At the end of 2019, I started Overexpressed.blog because I had the chance to write about what it means to live with HER2+ MBC. This blog space also allows me to share the story of others and to pay homage to women writers that I adore. I’ll admit, I am a total fangirl!
Today’s post showcases five women writers who have had to face suffering and loss. By writing about their journeys, their words have helped me, and I imagine countless others, to heal. If reading creative nonfiction/memoir is your thing, I encourage you to check out these five gems.
If you have a favorite book about grief, loss, and healing, share it with us.
I first discovered Eve Joseph’s work through her award-winning essay “Yellow Taxi” from At the End of Life: True Stories About How We Die. This essay later became part of In the Slender Margin. In this book, she weaves together her meditations on her long career in hospice with the lasting psychic effects of her brother’s early death. Part literary exploration, part memoir, part poetry, award-winning Canadian writer and poet, Eve Joseph manages to look directly at the mystery of death and reveal all its heartbreak and splendor.
In 2000, I had the chance to meet Elizabeth Alexander and spend the day with her. I knew her as a poet. This was way before she wrote and read “Praise Song for the Day,” Barack Obama’s 2009 Presidential Inauguration poem. And way before the sudden and devastating death of her husband, artist Ficre Ghebreyesus in 2012.
Written in prose-poem like chapters, Elizabeth Alexander threads her way through their intertwined histories, their love of art, poetry, and culture, and their shared love for each other and their sons. Toward the end of the book, Alexander recounts, “‘Oh beauty, you are the light of the world!’ was the quotation we chose for the bench by the side of the grave, from a poem by Derek Walcott my teacher, whose words Ficre and I revered. The exaltation with which we met, and beauty itself, the things we both chased and tried to re-create in our work, that which lights the world and its darkness that he understood so well…Beauty is the beloved, and beauty is beauty itself, in its natural form and as made.” Yes!
In the Introduction of Harper’s book, she uses this epigraph: God breaks the heart again and again/and again until it stays open by Hazrat Inayat Khan. An exquisite opening for a heartrending memoir of self-revelation. A long time ER doctor, Harper is an African American woman working in a world of white men. This memoir—a reflective look at how individual patients and their suffering taught her lessons about herself—is a visceral journey from fear to healing. I especially appreciated that during her healing journey, she finds yoga. Here she beautifully captures its essence: “Holding strong and long and letting go everywhere else: The wisdom to discern between the two is critical. Never forget to breathe. Always stay present to the gift of breath.”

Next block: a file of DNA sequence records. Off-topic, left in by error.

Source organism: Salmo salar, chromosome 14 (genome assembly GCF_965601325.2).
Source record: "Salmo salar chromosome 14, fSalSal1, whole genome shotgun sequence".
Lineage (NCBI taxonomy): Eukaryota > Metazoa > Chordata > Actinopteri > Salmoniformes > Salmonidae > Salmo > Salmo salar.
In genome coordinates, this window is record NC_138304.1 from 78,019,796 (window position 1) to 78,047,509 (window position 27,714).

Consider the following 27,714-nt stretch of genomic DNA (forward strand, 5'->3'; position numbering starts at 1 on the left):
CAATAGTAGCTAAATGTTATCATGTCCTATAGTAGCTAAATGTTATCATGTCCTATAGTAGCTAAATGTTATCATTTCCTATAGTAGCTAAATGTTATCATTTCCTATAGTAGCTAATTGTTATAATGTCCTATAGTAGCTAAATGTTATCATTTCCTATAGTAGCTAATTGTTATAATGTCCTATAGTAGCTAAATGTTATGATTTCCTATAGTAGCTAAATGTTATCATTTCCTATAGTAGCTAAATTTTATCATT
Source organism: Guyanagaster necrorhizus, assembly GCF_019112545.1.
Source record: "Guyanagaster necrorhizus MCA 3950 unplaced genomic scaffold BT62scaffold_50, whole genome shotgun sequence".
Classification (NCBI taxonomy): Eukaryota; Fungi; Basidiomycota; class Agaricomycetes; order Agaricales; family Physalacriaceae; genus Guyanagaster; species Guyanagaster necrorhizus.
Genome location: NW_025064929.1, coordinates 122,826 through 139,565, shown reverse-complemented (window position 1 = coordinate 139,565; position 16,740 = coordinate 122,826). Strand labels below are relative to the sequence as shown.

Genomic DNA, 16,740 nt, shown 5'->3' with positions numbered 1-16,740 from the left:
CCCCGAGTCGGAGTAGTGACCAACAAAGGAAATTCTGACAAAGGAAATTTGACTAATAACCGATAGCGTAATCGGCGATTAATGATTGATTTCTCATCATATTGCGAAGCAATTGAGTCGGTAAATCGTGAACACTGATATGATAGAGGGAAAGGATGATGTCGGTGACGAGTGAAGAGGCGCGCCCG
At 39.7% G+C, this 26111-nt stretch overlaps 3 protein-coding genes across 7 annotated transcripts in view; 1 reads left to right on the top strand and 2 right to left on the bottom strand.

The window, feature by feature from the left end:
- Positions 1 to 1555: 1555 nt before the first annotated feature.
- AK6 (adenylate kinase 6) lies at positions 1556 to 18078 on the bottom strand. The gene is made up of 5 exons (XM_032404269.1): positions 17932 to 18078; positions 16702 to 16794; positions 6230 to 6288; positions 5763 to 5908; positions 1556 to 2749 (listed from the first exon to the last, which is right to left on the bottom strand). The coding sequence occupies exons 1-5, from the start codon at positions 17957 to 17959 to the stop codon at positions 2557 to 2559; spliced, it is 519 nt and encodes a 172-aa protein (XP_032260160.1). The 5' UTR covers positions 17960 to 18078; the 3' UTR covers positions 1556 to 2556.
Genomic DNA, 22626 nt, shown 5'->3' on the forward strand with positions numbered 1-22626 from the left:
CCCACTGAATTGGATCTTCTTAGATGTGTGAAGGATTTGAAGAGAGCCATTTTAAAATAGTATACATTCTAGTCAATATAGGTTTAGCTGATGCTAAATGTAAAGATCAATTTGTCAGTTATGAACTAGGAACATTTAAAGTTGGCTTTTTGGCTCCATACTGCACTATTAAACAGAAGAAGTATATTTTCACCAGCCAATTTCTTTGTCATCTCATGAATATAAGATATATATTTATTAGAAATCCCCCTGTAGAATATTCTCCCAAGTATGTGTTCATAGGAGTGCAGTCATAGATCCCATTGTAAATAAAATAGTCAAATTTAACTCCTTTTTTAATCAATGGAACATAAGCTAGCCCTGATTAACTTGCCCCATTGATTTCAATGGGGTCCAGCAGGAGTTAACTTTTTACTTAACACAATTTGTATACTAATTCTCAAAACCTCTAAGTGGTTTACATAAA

Both hospital chaplain and birth doula, Amy Wright Glenn’s Holding Space is a fierce and compassionate reflection on death. Her narrative, which intertwines with her own story of her challenging relationship with her mother, is about knowing sorrow on its deepest level. She tackles fear and the Buddhist idea of “hungry ghosts.” She gently instructs us on how to hold space for yourself and others. And most profoundly she writes, “If the true axis mundi resides within an awakened heart, it is essential that we bring a compassionate and courageous energy to the work of welcoming one another to earthly existence and honoring one another’s dignity when we leave. When supported with love, we open to the beauty of life.”
Quite honestly, before I read this book, I only knew of Terry Tempest Williams’ environmental essays and books. Then I was gifted When Women Were Birds, one of the most startlingly beautiful books I have ever read. Written in hauntingly spare prose, these fifty-four variations on voice explore Williams’ relationship to faith and her upbringing, her relationship with her mother, and the beauty and construction of self and art. She hears her mother’s voice as a “lullaby in my cells” and recounts “my body feels her breathing.” As a mother and writer, I was drawn into the complexity of what it means to have a voice. Williams writes, “Each voice belongs to a place. Solitude is a place.” And “True eloquence has an edge, sharp and clean.” This truly inspiring book connects the reader and writer across space and time, opening up the reader’s potential to hear their own healing voice.